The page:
Not content with dominating the rails with his recently lauded ferroquine sci-fi allegory Snowpiercer (2013), Korean auteur Bong Joon-ho has also sets his sights on the high-seas with nautical adventure Haemoo (2014). Co-written by Bong and director Shim Sung-bo, it showcases precisely why certain Korean directors are currently the toast of Hollywood, playfully lacing a sombre trawler-set stage play adaptation with social context, interesting characters and that off-kilter humour so redolent in the country’s genre fare. Whilst not uniformly successful in its execution, it provides ample excitement and never fails to keep the audience off balance with unexpected plot lurches amidst perilous sea fog.
The ‘Junjin’ is a fishing trawler that harbours in a small coastal town and is serviced by a limited local crew. When they return home from their latest trip empty handed after a machinery malfunction, Captain Kang (Kim Yoon-seok) has a difficult decision to make with economic hardship weighing heavily mind, and his livelihood on the brink. In desperation, he agrees to a lucrative but risky job for a local businessman transporting illegal immigrants from China into the country. He and his crew collect their cargo without a hitch, but events take a turn for the substantially worse when a terrible accident throws into the balance the lives of everyone on board. Bong is known for character-driven genre films and this screenplay is no exception with the motley crew the focus of the opening act and each given time to craft individuals.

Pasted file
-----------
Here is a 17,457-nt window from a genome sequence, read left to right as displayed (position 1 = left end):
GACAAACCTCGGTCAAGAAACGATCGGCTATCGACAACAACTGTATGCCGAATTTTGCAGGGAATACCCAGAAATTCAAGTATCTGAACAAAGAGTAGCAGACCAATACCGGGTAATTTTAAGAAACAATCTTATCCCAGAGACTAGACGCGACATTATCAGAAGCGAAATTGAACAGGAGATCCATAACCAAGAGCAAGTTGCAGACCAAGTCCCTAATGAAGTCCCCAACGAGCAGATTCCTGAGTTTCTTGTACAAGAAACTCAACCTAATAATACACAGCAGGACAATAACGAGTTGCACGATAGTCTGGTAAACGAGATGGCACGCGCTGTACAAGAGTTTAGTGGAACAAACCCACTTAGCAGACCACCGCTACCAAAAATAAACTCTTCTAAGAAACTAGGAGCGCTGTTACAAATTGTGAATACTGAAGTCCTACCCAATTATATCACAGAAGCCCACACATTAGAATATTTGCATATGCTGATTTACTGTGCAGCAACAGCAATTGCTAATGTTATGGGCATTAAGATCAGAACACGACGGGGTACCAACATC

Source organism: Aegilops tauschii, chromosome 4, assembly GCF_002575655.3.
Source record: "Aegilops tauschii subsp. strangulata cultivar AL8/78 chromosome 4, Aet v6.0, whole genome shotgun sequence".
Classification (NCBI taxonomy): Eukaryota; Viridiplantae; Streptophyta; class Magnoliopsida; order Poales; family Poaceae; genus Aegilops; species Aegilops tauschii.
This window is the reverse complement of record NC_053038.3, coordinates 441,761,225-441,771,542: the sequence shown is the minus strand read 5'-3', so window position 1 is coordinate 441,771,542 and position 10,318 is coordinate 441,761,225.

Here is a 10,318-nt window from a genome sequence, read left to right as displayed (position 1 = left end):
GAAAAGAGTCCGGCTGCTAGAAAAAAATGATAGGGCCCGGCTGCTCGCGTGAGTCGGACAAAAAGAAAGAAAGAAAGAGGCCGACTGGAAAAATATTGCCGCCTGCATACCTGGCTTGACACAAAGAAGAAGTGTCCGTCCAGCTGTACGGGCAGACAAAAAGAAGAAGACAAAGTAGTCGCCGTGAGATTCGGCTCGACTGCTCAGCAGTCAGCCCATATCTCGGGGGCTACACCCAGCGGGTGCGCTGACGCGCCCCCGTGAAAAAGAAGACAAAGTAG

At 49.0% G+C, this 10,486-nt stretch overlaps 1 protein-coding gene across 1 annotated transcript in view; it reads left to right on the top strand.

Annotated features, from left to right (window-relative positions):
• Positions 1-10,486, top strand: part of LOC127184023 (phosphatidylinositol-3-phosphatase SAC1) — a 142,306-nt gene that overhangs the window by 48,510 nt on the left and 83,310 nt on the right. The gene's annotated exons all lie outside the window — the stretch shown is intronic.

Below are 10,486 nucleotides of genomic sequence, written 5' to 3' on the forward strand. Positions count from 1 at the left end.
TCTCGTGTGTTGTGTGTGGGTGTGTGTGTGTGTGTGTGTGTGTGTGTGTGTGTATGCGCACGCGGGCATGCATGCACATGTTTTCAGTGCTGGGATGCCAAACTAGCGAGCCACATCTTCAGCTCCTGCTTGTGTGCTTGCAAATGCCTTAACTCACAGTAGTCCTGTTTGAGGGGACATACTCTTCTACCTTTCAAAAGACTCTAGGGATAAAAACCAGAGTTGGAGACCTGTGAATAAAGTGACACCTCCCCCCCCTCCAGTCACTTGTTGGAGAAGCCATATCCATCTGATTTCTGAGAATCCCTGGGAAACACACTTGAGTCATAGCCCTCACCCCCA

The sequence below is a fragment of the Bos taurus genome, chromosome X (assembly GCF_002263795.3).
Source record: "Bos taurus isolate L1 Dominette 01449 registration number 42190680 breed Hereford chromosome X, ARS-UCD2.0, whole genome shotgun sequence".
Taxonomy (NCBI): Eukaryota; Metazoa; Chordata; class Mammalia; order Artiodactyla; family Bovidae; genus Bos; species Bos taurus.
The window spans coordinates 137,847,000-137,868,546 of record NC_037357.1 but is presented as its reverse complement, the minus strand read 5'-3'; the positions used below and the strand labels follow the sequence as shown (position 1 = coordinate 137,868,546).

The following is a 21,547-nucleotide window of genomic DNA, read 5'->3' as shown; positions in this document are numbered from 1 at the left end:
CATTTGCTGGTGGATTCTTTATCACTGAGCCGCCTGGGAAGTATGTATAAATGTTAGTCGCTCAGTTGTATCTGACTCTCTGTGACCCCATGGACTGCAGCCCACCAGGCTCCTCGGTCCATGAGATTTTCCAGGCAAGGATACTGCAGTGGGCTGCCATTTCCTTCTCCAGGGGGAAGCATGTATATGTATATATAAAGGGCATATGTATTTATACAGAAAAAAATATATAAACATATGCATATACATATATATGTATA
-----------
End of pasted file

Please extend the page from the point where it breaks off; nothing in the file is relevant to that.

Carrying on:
The captain may be primarily surly, but there’s a more to his brooding than a mere single dimension. Elsewhere, Park Yoo-chun performs well as the newest addition to the boat, Dong-sik, and his flowering romance with one of the stowaways (Han Ye-ri) provides the films delicately handled heartbeat. There’s also humour – suitably wacky in parts- to be found amongst these assorted sailors and their bickering and misbehaviour. Where Haemoo lets itself down is its descent into familiar action territory during the closing stages. Tension is painstakingly built over the first two thirds of the film and it does a sterling job of hiding its hand until the perfect moment. The frayed nerves finally snap, however, and the atmosphere briskly dissipates in favour of frustratingly unoriginal blood-letting that abandons the fine groundwork laid before it. Shim directs well, but he lacks the verve for this to sail through on its visuals and although the denouement returns to the unconventional (discounting the unnecessary coda), the climax reduces the impact of what was otherwise an enthralling voyage.
This review of Haemoo was originally published on 6 September as part of our Toronto International Film Festival coverage.
Ben Nicholson | @BRNicholson